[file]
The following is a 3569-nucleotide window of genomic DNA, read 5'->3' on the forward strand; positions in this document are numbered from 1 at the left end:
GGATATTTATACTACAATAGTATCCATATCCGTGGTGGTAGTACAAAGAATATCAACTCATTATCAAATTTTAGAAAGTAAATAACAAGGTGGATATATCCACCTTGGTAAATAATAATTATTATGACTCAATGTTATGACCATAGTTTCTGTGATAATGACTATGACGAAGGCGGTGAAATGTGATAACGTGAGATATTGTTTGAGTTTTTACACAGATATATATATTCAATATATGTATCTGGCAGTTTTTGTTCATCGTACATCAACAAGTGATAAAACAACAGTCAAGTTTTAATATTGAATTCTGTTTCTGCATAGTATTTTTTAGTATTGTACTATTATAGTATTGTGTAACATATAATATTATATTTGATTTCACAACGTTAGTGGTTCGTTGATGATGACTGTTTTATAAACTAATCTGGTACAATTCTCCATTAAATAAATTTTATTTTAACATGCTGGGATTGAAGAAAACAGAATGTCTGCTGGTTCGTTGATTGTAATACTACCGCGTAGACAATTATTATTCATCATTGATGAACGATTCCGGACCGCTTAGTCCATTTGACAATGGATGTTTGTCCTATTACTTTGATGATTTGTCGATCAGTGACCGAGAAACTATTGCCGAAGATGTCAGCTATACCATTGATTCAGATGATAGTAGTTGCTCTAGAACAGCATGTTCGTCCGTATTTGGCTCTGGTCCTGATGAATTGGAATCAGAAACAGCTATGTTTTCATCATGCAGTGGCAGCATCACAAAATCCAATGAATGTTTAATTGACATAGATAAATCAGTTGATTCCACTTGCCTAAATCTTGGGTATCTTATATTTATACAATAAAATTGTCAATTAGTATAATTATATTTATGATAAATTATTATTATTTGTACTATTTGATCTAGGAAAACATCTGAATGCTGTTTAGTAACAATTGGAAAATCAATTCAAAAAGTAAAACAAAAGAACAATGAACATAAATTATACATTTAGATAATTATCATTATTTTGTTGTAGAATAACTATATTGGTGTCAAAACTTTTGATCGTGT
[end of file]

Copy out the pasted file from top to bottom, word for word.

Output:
The following is a 3569-nucleotide window of genomic DNA, read 5'->3' on the forward strand; positions in this document are numbered from 1 at the left end:
GGATATTTATACTACAATAGTATCCATATCCGTGGTGGTAGTACAAAGAATATCAACTCATTATCAAATTTTAGAAAGTAAATAACAAGGTGGATATATCCACCTTGGTAAATAATAATTATTATGACTCAATGTTATGACCATAGTTTCTGTGATAATGACTATGACGAAGGCGGTGAAATGTGATAACGTGAGATATTGTTTGAGTTTTTACACAGATATATATATTCAATATATGTATCTGGCAGTTTTTGTTCATCGTACATCAACAAGTGATAAAACAACAGTCAAGTTTTAATATTGAATTCTGTTTCTGCATAGTATTTTTTAGTATTGTACTATTATAGTATTGTGTAACATATAATATTATATTTGATTTCACAACGTTAGTGGTTCGTTGATGATGACTGTTTTATAAACTAATCTGGTACAATTCTCCATTAAATAAATTTTATTTTAACATGCTGGGATTGAAGAAAACAGAATGTCTGCTGGTTCGTTGATTGTAATACTACCGCGTAGACAATTATTATTCATCATTGATGAACGATTCCGGACCGCTTAGTCCATTTGACAATGGATGTTTGTCCTATTACTTTGATGATTTGTCGATCAGTGACCGAGAAACTATTGCCGAAGATGTCAGCTATACCATTGATTCAGATGATAGTAGTTGCTCTAGAACAGCATGTTCGTCCGTATTTGGCTCTGGTCCTGATGAATTGGAATCAGAAACAGCTATGTTTTCATCATGCAGTGGCAGCATCACAAAATCCAATGAATGTTTAATTGACATAGATAAATCAGTTGATTCCACTTGCCTAAATCTTGGGTATCTTATATTTATACAATAAAATTGTCAATTAGTATAATTATATTTATGATAAATTATTATTATTTGTACTATTTGATCTAGGAAAACATCTGAATGCTGTTTAGTAACAATTGGAAAATCAATTCAAAAAGTAAAACAAAAGAACAATGAACATAAATTATACATTTAGATAATTATCATTATTTTGTTGTAGAATAACTATATTGGTGTCAAAACTTTTGATCGTGT